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March 2000

Volume 50, 2000


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150 Years and Still Dismal!

Thomas Carlyle's Problem with Economics Was its Opposition to Racial Slavery
March 01 2000 by ,

In Defense of Grocery Coupons

The Invisible Hand Works
March 01 2000 by ,

The Market for Space in the Market

Shelf Fees Efficiently Allocate Risk to Producers
March 01 2000 by ,

Spam, Spam, Spam, and Spam

Spam Is No Justification for New Regulations
March 01 2000 by ,

The Stakeholder Fallacy

Stakeholderism Undermines the Defining Feature of Capitalism: The Exclusive Rights of Ownership
March 01 2000 by ,

Regulatory Extortion

No Company or Industry Is Safe
March 01 2000 by ,

Sources of Pro-Union Sentimentality

Labor Unions Are Really Cartels Backed by Legal Compulsion
March 01 2000 by ,

The Day We Read No More

The Perils of a Maryland Courtroom Reading Ban
March 01 2000 by ,

Moderation in All Things

Aristotle Counsels a Mindful Weighing of Tradeoffs
March 01 2000 by ,

Hospital Food and Socialized Medicine

To Make a Minor Issue a Major Problem, Turn it Over to Government
March 01 2000 by ,

Last September, a colleague of mine visited Manitoba, a province in central Canada. Electioneering was at a fever pitch, with just a few days left before voting for a variety of public offices. My friend was astonished to observe that the dominant issue was indeed hospital food. It had become a political hot potato, the candidates outdoing one another to express concern and promise action.

Stealing from ATM Machines

There's Still No Such Thing as a Free Lunch
March 01 2000 by ,

Naturally, the politicos argue that they are protecting the public interest. But—shock!—it turns out that banks are willing to fight back. In November, Bank of America and Wells Fargo announced that noncustomers would not be able to use the banks' ATM machines in Santa Monica.

Does Insanity Cause Crime?

Those Regarded as Insane Have Reasons, Not Causes, for Their Actions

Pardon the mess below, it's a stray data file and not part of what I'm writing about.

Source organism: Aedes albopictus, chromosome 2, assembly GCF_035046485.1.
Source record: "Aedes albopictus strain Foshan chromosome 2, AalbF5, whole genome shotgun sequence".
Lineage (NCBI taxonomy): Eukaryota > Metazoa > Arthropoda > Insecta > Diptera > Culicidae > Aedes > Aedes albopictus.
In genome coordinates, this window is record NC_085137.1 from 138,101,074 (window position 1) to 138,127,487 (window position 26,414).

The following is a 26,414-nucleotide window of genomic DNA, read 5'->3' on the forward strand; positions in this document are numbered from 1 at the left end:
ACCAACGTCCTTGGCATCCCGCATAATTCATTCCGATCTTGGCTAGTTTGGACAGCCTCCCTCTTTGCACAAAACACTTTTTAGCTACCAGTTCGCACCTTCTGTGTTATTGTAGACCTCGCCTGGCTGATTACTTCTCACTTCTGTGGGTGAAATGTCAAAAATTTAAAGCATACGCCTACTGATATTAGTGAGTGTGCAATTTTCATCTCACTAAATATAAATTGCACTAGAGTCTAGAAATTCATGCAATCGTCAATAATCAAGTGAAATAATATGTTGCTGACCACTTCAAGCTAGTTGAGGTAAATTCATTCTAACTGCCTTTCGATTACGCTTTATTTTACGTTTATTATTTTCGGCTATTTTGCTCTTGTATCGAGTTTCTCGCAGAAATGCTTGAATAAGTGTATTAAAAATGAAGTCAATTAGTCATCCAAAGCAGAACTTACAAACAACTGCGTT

March 01 2000 by ,

The Hidden Cost of Taxation

The Costs of Funding Government Spending Are Largely Unseen
March 01 2000 by ,

The costs of taxation are dispersed widely. Everyone pays taxes, so when a general tax is increased it is spread over so many people that no one individual will find the increase very burdensome. Conversely, if the tax is decreased, no one may perceive a significant benefit.

Will the Savings Crisis Lead to Stagnation?

A New World Bank Study Offers a Positive Outlook for Saving
March 01 2000 by ,

They Can Afford It, Can't They?

Stockholding Citizens Are the Ultimate Losers When ATM Fees Are Banned
March 01 2000 by ,

Humble Hubris

We Can't Decide the Future Using Today's Knowledge
March 01 2000 by ,

More Public Investment Needed?

The Incentives for Private Investment Yield Superior Results
March 01 2000 by ,

Financing College Tuition: Government Policies and Educational Priorities edited by Marvin H. Kosters

Is Government Involvement in Higher Education Necessary?
March 01 2000 by ,

The Right to Home School: A Guide to the Law on Parents' Rights in Education by Christopher J. Klicka

Klicka Explains the Rights, Challenges, and Defenses That Parents Encounter in Homeschooling
March 01 2000 by ,

The Fountainhead: An American Novel by Douglas J. Den Uyl

Den Uyl Shows That Rand's Book Is a Literary Masterpiece
March 01 2000 by ,

Alternate Route: Toward Efficient Urban Transportation by Clifford Winston and Chad Shirley

A Brutally Honest Analysis with Daring Prescriptions for Reform
March 01 2000 by ,

Guilt, Blame, and Politics by Allan Levite

Does a Wealthy Background Breed Radical Leftists?
March 01 2000 by ,

The Third Way: The Renewal of Social Democracy by Anthony Giddens

An Inconsistent and Ineffective Defense of State Intervention
March 01 2000 by ,

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